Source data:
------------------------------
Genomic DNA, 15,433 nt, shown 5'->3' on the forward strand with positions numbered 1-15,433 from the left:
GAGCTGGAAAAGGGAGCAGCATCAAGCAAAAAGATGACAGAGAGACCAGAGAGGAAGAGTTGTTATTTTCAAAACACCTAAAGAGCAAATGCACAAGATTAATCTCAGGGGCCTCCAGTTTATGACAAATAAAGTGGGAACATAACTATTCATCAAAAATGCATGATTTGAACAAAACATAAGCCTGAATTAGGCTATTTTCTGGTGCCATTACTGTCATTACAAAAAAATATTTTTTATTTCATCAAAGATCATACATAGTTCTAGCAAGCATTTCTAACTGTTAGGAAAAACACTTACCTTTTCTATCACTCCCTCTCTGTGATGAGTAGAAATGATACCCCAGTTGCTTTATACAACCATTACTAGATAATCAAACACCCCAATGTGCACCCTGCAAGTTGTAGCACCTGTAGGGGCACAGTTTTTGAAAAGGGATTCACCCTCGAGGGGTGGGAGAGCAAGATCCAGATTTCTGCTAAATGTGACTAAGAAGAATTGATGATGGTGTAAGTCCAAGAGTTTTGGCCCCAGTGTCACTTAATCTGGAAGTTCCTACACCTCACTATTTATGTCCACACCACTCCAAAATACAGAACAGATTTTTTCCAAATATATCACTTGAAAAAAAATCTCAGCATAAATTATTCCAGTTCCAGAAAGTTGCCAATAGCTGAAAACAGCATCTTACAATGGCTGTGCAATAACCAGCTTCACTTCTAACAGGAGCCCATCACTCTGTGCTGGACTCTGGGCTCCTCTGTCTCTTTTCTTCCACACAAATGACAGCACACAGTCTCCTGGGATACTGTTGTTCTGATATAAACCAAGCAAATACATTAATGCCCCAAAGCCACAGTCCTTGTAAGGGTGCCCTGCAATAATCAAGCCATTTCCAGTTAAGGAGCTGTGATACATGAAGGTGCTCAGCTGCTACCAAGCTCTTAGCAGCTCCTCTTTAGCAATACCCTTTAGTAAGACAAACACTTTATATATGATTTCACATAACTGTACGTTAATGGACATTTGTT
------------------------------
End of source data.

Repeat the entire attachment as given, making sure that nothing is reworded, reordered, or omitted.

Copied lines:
Genomic DNA, 15,433 nt, shown 5'->3' on the forward strand with positions numbered 1-15,433 from the left:
GAGCTGGAAAAGGGAGCAGCATCAAGCAAAAAGATGACAGAGAGACCAGAGAGGAAGAGTTGTTATTTTCAAAACACCTAAAGAGCAAATGCACAAGATTAATCTCAGGGGCCTCCAGTTTATGACAAATAAAGTGGGAACATAACTATTCATCAAAAATGCATGATTTGAACAAAACATAAGCCTGAATTAGGCTATTTTCTGGTGCCATTACTGTCATTACAAAAAAATATTTTTTATTTCATCAAAGATCATACATAGTTCTAGCAAGCATTTCTAACTGTTAGGAAAAACACTTACCTTTTCTATCACTCCCTCTCTGTGATGAGTAGAAATGATACCCCAGTTGCTTTATACAACCATTACTAGATAATCAAACACCCCAATGTGCACCCTGCAAGTTGTAGCACCTGTAGGGGCACAGTTTTTGAAAAGGGATTCACCCTCGAGGGGTGGGAGAGCAAGATCCAGATTTCTGCTAAATGTGACTAAGAAGAATTGATGATGGTGTAAGTCCAAGAGTTTTGGCCCCAGTGTCACTTAATCTGGAAGTTCCTACACCTCACTATTTATGTCCACACCACTCCAAAATACAGAACAGATTTTTTCCAAATATATCACTTGAAAAAAAATCTCAGCATAAATTATTCCAGTTCCAGAAAGTTGCCAATAGCTGAAAACAGCATCTTACAATGGCTGTGCAATAACCAGCTTCACTTCTAACAGGAGCCCATCACTCTGTGCTGGACTCTGGGCTCCTCTGTCTCTTTTCTTCCACACAAATGACAGCACACAGTCTCCTGGGATACTGTTGTTCTGATATAAACCAAGCAAATACATTAATGCCCCAAAGCCACAGTCCTTGTAAGGGTGCCCTGCAATAATCAAGCCATTTCCAGTTAAGGAGCTGTGATACATGAAGGTGCTCAGCTGCTACCAAGCTCTTAGCAGCTCCTCTTTAGCAATACCCTTTAGTAAGACAAACACTTTATATATGATTTCACATAACTGTACGTTAATGGACATTTGTT